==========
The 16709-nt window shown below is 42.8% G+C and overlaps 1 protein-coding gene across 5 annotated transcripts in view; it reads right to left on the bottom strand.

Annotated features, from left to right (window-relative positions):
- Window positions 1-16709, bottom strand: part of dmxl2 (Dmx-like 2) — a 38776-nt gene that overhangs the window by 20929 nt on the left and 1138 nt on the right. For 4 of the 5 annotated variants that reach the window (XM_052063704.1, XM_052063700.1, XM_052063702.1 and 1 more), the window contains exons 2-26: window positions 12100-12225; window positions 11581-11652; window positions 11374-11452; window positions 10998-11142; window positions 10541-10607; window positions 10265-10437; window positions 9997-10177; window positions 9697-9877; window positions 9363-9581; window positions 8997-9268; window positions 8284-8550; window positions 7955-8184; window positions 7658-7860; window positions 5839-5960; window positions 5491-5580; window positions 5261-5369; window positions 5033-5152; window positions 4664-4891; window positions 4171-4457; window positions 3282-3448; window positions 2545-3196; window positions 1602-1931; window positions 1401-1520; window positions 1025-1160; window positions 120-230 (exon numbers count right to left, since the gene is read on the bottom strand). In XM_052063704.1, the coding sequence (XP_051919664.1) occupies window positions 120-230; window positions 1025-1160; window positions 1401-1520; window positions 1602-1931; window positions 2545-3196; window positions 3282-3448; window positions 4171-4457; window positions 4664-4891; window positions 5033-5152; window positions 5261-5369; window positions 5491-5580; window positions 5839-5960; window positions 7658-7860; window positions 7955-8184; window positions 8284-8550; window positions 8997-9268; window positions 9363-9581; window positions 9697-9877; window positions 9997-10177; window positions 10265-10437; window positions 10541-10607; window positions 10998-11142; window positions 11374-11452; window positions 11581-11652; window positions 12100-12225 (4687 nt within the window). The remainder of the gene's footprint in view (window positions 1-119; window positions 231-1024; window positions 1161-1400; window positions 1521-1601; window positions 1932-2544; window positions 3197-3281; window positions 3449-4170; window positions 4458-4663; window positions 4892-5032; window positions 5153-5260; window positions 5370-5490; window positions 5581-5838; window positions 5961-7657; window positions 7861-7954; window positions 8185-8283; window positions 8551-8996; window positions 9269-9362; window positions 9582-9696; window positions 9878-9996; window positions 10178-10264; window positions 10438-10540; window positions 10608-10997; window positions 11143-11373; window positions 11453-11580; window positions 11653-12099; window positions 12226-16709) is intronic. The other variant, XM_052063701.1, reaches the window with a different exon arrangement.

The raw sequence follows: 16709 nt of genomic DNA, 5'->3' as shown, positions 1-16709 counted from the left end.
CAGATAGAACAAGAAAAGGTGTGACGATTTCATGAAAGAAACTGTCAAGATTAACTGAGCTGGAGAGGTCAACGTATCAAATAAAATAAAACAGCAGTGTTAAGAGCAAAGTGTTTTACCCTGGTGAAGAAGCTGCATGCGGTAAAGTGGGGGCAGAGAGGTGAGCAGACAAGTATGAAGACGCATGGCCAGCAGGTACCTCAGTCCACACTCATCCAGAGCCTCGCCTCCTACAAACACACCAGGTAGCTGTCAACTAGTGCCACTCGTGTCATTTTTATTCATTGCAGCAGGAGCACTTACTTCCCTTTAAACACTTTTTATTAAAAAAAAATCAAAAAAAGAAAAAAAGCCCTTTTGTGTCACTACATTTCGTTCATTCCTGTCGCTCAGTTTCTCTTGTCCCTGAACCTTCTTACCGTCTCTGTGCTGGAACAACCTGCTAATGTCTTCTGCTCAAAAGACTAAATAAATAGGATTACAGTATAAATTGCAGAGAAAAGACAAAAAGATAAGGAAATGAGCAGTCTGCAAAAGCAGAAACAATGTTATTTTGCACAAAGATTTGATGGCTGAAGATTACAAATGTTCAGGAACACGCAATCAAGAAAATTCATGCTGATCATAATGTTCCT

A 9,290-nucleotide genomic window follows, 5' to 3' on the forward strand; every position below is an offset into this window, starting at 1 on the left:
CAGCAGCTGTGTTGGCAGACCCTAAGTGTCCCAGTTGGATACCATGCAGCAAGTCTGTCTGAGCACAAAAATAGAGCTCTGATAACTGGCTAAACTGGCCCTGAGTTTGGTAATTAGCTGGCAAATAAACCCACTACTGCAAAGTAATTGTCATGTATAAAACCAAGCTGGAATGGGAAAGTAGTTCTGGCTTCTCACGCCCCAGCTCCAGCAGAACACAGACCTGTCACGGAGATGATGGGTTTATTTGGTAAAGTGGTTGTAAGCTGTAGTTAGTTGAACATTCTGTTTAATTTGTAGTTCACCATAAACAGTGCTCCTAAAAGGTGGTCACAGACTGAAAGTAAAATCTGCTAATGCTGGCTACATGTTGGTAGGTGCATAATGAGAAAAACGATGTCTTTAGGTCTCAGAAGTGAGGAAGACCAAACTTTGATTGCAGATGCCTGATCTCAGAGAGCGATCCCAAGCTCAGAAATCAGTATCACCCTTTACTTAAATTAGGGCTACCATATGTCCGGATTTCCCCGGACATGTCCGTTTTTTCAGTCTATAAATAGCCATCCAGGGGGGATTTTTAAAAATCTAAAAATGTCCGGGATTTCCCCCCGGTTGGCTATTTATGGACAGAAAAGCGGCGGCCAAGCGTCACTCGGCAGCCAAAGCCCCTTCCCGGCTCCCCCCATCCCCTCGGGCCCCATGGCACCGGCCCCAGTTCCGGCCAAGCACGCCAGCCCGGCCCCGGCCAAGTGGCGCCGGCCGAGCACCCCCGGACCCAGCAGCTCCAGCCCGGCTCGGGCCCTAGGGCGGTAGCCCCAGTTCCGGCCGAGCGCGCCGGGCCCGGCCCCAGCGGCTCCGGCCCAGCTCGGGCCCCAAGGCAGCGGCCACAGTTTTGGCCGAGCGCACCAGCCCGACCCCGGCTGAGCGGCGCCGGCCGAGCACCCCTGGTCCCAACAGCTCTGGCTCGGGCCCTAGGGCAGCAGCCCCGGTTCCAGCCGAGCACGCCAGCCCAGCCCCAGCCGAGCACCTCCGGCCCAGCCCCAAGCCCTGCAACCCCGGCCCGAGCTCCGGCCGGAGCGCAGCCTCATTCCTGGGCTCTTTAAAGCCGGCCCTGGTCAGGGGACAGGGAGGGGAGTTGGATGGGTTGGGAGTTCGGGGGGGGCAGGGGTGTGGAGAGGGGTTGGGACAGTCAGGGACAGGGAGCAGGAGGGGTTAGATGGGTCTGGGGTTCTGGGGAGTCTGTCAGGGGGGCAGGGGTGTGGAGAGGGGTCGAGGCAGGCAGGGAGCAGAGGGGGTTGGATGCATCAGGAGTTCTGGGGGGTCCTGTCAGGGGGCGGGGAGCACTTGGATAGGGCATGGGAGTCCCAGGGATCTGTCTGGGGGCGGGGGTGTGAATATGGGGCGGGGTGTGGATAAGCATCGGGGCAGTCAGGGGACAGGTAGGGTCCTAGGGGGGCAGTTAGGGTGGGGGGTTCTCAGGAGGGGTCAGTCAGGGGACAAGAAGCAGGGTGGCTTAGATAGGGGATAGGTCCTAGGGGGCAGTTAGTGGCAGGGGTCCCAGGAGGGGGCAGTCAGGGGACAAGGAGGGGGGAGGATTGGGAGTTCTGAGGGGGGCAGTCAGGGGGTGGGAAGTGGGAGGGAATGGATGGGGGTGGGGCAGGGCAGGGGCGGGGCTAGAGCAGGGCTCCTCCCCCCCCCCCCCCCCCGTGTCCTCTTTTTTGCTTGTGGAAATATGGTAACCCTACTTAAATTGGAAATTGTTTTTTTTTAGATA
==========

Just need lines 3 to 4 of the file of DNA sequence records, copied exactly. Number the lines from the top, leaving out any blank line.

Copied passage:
- Window positions 1-16709, bottom strand: part of dmxl2 (Dmx-like 2) — a 38776-nt gene that overhangs the window by 20929 nt on the left and 1138 nt on the right. For 4 of the 5 annotated variants that reach the window (XM_052063704.1, XM_052063700.1, XM_052063702.1 and 1 more), the window contains exons 2-26: window positions 12100-12225; window positions 11581-11652; window positions 11374-11452; window positions 10998-11142; window positions 10541-10607; window positions 10265-10437; window positions 9997-10177; window positions 9697-9877; window positions 9363-9581; window positions 8997-9268; window positions 8284-8550; window positions 7955-8184; window positions 7658-7860; window positions 5839-5960; window positions 5491-5580; window positions 5261-5369; window positions 5033-5152; window positions 4664-4891; window positions 4171-4457; window positions 3282-3448; window positions 2545-3196; window positions 1602-1931; window positions 1401-1520; window positions 1025-1160; window positions 120-230 (exon numbers count right to left, since the gene is read on the bottom strand). In XM_052063704.1, the coding sequence (XP_051919664.1) occupies window positions 120-230; window positions 1025-1160; window positions 1401-1520; window positions 1602-1931; window positions 2545-3196; window positions 3282-3448; window positions 4171-4457; window positions 4664-4891; window positions 5033-5152; window positions 5261-5369; window positions 5491-5580; window positions 5839-5960; window positions 7658-7860; window positions 7955-8184; window positions 8284-8550; window positions 8997-9268; window positions 9363-9581; window positions 9697-9877; window positions 9997-10177; window positions 10265-10437; window positions 10541-10607; window positions 10998-11142; window positions 11374-11452; window positions 11581-11652; window positions 12100-12225 (4687 nt within the window). The remainder of the gene's footprint in view (window positions 1-119; window positions 231-1024; window positions 1161-1400; window positions 1521-1601; window positions 1932-2544; window positions 3197-3281; window positions 3449-4170; window positions 4458-4663; window positions 4892-5032; window positions 5153-5260; window positions 5370-5490; window positions 5581-5838; window positions 5961-7657; window positions 7861-7954; window positions 8185-8283; window positions 8551-8996; window positions 9269-9362; window positions 9582-9696; window positions 9878-9996; window positions 10178-10264; window positions 10438-10540; window positions 10608-10997; window positions 11143-11373; window positions 11453-11580; window positions 11653-12099; window positions 12226-16709) is intronic. The other variant, XM_052063701.1, reaches the window with a different exon arrangement.

The raw sequence follows: 16709 nt of genomic DNA, 5'->3' as shown, positions 1-16709 counted from the left end.